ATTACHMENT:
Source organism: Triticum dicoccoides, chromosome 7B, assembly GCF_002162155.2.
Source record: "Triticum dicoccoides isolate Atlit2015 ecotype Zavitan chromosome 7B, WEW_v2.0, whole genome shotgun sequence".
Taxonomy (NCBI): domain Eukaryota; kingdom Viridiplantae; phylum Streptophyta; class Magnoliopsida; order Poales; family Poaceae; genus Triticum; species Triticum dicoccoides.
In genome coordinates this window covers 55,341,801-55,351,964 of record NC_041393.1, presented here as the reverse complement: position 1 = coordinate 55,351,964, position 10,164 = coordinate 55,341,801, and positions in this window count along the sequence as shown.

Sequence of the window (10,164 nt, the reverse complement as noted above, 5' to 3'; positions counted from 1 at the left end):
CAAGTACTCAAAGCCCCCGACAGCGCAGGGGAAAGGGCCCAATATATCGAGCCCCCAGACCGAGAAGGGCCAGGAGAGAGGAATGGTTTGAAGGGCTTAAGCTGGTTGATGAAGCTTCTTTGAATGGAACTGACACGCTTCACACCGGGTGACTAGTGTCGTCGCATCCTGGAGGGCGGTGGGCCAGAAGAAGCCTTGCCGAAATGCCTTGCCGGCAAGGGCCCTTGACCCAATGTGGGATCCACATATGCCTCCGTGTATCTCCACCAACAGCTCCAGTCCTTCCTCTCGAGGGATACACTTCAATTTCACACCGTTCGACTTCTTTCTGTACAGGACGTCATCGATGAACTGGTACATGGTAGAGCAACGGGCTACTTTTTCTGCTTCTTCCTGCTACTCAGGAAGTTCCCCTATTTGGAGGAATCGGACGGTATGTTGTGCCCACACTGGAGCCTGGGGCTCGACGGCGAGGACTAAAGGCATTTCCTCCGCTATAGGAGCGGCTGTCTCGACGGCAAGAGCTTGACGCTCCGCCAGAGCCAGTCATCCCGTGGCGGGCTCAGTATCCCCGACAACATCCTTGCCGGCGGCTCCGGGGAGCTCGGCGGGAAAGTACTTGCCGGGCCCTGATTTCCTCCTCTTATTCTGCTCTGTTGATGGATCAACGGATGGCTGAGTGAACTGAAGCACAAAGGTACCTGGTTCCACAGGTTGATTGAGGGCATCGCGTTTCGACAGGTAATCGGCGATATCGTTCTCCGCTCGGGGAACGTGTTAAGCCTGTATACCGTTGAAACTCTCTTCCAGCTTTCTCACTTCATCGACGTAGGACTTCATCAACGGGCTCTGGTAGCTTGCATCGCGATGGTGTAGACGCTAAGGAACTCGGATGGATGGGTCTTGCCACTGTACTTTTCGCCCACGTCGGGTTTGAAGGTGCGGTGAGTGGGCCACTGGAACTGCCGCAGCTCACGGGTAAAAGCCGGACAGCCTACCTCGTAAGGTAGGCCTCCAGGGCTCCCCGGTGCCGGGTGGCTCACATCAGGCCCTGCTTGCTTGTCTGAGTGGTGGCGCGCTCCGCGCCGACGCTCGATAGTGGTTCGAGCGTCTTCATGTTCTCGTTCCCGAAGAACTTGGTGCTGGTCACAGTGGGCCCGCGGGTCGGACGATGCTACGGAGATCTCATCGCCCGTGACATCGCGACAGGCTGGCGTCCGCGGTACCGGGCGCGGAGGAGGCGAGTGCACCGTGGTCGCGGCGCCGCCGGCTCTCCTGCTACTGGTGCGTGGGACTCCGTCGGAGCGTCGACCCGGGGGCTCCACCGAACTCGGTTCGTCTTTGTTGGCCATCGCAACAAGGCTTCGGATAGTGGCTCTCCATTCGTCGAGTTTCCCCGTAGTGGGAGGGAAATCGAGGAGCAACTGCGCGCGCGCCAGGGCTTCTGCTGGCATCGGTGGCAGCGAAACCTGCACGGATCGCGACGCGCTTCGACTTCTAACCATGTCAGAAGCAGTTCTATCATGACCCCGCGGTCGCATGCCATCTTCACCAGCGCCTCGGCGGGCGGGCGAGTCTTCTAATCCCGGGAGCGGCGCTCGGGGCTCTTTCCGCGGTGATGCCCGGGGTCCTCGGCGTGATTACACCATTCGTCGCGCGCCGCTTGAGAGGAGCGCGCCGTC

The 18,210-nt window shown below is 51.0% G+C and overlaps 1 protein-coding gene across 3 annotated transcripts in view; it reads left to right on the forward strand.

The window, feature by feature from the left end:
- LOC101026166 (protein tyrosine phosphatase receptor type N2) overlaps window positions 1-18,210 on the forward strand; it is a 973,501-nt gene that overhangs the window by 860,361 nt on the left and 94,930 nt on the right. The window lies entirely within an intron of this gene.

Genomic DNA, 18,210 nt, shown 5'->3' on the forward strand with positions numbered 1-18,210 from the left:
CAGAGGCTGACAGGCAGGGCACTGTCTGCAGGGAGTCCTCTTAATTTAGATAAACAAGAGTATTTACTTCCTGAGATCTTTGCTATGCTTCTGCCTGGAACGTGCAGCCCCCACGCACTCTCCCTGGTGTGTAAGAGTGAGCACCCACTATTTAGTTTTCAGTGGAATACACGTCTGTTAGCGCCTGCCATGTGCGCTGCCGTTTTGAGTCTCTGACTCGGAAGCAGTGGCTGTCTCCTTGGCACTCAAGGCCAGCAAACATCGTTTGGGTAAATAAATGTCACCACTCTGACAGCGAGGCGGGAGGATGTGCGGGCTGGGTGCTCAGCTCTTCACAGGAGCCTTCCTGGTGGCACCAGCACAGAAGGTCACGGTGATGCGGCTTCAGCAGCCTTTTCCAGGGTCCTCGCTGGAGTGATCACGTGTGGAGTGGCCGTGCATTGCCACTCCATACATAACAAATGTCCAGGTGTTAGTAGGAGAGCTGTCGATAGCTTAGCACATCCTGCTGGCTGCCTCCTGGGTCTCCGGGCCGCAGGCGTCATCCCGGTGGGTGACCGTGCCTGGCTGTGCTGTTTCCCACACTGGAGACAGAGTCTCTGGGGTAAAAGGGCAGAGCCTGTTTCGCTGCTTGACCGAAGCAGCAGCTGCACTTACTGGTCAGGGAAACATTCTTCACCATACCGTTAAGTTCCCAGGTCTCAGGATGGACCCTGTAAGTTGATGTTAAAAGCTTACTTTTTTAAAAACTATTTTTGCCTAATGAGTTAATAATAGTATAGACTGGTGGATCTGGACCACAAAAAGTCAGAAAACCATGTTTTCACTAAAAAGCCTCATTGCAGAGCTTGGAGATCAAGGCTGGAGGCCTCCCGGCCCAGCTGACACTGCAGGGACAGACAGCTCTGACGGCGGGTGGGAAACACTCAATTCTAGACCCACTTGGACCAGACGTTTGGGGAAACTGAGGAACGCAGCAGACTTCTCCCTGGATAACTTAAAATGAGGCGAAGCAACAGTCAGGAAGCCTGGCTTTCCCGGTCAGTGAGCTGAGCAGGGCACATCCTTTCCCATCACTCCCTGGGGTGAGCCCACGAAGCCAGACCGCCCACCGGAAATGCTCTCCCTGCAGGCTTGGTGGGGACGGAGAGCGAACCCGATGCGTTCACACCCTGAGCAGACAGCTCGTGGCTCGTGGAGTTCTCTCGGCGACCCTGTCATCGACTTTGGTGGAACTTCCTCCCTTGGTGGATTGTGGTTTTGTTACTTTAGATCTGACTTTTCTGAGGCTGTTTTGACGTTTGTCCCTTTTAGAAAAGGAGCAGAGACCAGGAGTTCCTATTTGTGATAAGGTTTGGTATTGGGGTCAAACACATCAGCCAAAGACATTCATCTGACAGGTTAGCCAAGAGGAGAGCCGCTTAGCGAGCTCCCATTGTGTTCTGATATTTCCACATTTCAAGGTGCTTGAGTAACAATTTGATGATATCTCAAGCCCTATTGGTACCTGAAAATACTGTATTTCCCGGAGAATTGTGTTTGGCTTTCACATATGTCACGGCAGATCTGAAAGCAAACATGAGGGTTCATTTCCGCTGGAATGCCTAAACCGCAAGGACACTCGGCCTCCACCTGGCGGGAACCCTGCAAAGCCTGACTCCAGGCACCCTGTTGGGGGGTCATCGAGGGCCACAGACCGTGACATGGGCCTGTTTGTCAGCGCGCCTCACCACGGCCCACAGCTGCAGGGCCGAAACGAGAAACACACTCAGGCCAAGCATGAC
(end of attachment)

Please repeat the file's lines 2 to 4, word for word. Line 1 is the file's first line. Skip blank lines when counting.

Source record: "Triticum dicoccoides isolate Atlit2015 ecotype Zavitan chromosome 7B, WEW_v2.0, whole genome shotgun sequence".
Taxonomy (NCBI): domain Eukaryota; kingdom Viridiplantae; phylum Streptophyta; class Magnoliopsida; order Poales; family Poaceae; genus Triticum; species Triticum dicoccoides.
In genome coordinates this window covers 55,341,801-55,351,964 of record NC_041393.1, presented here as the reverse complement: position 1 = coordinate 55,351,964, position 10,164 = coordinate 55,341,801, and positions in this window count along the sequence as shown.